- Biacore system used in study to show potential drug target for sleeping sickness causing parasites
Product News: Biacore system used in study to show potential drug target for sleeping sickness causing parasitesGE Healthcare, a unit of General Electric Company, announced today that a Biacore™ system played a key role in the discovery of a drug target for the sleeping sickness parasite T. brucei (subsp. rhodesiense and gambiense). The paper was published in Science, May 2008; 320: 677 – 681 and is the result of a collaboration between scientists at the Université Libre de Bruxelles, Belgium, and the University of Aarhus, Denmark.
A Biacore 3000 was used to examine binding parameters and properties of the parasite haptoglobin-hemoglobin (Hp-Hb) receptor TbHpHbR and its human functional analog CD163. The analysis showed that TbHpHbR binds the haptoglobin related protein-hemoglobin complex (Hpr-Hb) as well as Hp-Hb, unlike human CD163, suggesting that the parasite receptor is unable to discriminate between Hpr and Hp.
“The fact that the parasite actively uses a component of the host (hemoglobin) as a way to protect itself against the defenses of the host is an interesting facet of the biology of parasites. We discovered that the two subspecies of T. brucei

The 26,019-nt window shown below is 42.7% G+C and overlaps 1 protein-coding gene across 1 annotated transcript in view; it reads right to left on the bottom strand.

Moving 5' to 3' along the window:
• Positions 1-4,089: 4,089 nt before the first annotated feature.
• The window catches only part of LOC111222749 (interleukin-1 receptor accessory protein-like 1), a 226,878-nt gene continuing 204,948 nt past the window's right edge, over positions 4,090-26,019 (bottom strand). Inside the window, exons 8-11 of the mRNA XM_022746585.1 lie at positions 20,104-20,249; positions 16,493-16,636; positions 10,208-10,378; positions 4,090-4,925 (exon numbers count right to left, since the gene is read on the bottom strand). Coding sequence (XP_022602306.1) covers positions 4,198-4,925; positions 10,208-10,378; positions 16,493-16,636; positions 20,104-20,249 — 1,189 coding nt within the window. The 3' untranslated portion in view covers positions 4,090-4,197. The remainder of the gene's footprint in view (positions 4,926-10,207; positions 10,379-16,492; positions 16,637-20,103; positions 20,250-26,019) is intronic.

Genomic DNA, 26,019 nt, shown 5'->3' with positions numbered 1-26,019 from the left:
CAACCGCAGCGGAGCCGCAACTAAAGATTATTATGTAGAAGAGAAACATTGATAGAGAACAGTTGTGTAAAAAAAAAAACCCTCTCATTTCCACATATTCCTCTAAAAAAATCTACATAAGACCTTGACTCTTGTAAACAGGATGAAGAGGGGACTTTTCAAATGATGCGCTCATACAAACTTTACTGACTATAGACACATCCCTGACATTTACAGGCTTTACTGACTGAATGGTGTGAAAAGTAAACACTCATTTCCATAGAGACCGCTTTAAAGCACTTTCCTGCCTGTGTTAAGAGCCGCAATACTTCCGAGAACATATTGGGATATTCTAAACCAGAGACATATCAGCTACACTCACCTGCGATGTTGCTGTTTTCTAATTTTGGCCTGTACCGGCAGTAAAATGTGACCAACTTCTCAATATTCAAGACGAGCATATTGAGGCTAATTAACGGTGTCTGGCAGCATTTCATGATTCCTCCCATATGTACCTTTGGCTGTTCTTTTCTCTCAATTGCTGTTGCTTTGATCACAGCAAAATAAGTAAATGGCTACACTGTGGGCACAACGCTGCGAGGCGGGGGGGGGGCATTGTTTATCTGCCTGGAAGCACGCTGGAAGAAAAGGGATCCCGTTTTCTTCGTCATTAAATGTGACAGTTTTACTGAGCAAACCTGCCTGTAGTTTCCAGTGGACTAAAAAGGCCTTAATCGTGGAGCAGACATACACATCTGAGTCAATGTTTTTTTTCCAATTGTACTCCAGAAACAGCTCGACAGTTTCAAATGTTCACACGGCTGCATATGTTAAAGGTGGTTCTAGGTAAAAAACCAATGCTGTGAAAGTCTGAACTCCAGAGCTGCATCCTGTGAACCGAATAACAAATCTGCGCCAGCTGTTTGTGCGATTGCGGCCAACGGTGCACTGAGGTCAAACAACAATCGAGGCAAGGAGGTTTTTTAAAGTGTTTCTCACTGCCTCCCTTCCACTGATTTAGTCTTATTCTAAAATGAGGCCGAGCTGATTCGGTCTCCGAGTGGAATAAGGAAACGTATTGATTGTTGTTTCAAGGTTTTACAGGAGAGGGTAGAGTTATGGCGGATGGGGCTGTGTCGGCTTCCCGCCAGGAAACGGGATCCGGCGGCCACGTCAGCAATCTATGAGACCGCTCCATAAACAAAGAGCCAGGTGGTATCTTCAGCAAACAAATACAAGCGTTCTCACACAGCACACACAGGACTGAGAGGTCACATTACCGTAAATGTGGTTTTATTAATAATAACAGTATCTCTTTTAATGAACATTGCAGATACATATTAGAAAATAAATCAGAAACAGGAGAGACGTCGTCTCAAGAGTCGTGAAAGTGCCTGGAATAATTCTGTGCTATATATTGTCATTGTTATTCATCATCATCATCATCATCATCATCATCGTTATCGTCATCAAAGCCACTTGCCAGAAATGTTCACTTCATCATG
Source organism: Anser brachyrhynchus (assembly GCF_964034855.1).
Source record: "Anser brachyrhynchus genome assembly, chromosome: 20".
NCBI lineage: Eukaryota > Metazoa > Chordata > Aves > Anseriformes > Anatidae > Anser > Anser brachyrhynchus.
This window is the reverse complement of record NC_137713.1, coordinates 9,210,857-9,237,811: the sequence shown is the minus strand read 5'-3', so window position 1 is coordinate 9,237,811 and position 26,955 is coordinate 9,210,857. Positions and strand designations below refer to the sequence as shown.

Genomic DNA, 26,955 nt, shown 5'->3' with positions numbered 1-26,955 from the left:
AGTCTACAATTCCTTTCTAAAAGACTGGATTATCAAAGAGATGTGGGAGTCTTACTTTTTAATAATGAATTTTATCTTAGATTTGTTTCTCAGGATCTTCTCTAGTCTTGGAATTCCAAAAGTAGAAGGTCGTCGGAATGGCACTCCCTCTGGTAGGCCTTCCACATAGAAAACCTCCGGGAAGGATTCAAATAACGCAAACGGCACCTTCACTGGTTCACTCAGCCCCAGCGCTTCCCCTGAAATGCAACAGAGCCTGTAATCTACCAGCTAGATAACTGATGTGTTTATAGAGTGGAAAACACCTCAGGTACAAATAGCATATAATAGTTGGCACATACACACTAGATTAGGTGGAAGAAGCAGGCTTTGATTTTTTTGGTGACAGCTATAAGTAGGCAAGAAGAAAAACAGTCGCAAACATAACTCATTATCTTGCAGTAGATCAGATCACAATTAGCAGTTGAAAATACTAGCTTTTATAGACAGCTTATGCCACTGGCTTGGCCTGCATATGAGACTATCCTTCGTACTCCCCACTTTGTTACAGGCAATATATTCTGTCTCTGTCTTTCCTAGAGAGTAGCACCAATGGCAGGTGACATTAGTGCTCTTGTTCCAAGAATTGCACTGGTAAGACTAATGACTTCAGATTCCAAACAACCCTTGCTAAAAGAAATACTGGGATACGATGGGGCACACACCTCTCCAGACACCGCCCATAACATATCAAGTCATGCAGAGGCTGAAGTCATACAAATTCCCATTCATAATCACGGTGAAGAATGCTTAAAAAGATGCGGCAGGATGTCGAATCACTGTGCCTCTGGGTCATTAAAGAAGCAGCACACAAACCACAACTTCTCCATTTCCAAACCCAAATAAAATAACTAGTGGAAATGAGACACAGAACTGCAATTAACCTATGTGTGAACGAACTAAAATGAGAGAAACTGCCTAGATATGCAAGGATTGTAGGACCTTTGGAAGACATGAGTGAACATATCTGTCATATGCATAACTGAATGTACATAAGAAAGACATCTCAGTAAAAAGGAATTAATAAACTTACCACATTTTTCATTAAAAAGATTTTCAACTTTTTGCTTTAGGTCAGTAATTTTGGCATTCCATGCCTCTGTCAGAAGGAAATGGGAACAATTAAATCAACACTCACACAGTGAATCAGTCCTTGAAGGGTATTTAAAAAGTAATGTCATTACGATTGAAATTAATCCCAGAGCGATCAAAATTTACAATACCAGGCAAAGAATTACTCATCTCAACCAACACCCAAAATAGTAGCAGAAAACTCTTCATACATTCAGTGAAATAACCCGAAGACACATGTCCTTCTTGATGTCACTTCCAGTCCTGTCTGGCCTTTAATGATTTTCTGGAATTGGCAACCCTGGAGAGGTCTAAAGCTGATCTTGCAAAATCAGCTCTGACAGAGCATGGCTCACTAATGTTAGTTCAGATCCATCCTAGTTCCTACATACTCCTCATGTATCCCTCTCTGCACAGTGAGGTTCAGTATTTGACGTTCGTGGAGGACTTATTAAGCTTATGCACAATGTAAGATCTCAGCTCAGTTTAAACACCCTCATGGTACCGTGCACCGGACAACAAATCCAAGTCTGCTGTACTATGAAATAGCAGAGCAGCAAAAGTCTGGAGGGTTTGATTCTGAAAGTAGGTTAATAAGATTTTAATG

that can infect humans both possess TbHpHpR,” said Dr. Etienne Pays, Université Libre de Bruxelles. “As the receptor shows equal affinity for the human-specific Hpr-Hb complex and the Hp-Hb complex, in contrast to the analogous human receptor CD163 which cannot bind Hpr-Hb, we deduce that TbHpHbR is a parasite-specific entry site for Hpr-Hb. Thus, the HprHb complex could be coupled to toxins and used as a novel drug against the parasite, targeting only the parasite and not the host.”
Dr. Søren Moestrup, University of Aarhus, commented: “Our next step is to contribute to the development of these new conjugate drugs, using the receptor as an entry point into the parasite. The assay using a Biacore system, developed during this investigation, will be essential for assessing binding of drug candidates to the receptor.”